What’s the best thing to do for your crazy-busy, super stressed out, overachieving team?
180 seconds of silence.
Some background: Last week a colleague and I were designing a short strategy meeting for one of the federal offices we work with. Our client was late to the planning call and, when she hopped on the phone, informed us she had only 90 seconds to talk. Instead of reviewing the prepared agenda, she vented about how her team was swamped, they were buried in work and would be in a mad dash for the next six months.
We listened as she talked for five minutes (instead of the 90 seconds she'd originally promised). She didn’t like that our agenda for the strategy meeting was heavy on action planning—she felt the team was already at capacity and that putting more dates, milestones and deliverables on their plates would only make things worse, not better.
Action plans were a non-starter, so we proposed that the best use of the team’s time would be to have a conversation about how they could sustain themselves as they scrambled to meet tight deadlines. Our client got quiet, taking in what we said, and responded, “That would be very useful.”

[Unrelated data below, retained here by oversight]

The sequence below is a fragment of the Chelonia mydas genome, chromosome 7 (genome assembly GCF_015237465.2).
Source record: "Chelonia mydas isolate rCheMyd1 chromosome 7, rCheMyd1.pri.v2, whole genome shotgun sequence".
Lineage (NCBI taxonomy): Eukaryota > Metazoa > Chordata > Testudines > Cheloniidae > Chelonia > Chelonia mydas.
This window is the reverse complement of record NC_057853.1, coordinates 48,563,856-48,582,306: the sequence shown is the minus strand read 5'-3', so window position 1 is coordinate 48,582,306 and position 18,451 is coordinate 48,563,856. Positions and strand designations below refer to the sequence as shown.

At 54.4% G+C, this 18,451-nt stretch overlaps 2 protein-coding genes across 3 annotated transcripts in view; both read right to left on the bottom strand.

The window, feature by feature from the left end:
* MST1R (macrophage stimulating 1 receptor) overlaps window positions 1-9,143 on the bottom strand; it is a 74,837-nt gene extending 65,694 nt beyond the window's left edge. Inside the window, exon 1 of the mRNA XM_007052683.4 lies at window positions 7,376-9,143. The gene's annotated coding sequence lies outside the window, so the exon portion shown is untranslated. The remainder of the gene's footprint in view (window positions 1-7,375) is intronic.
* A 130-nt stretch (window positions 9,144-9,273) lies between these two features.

Fast forward to the day of our meeting: We have a total of two hours.
I turn to my client and let her know we’d like her to say a few things to open the meeting but before doing that my colleague and I have a short exercise we’d like to do to transition the team from the frenzy of their day to the meeting.
We wanted to slow things down a bit...
I told the team we were going to sit in silence for 180 seconds. I’d set a timer and, when we were done, they’d hear the alarm go off. We’d then start the meeting.
I set the timer. The team sat in silence. 180 seconds of total silence—an eternity when you’re with others. No talking. No laughing. Just silence.
Admittedly, I wondered if perhaps this was a bit silly. Even I was unprepared for how long three minutes of silence felt. But slowly, a calm started to settle in over the room. Until finally:
*Ding* *Ding* *Ding* *Ding*
As the alarm shattered the silence, our client opened her eyes, turned to me and said, “That was the most valuable three minutes I’ve had all week.”
The team had slowed down, their frenzy—worn on their faces when they came in the room—was visibly absent, and we got to work figuring out how they could get through the weeks and months ahead.
At the end of the meeting my client shook my hand, thanked me, and said she would be starting all team meetings with 180 seconds of silence.
Three minutes to take stock, reset and get clear. How do you help your team reset during periods of high stress?
Image via NLshop/Shutterstock.com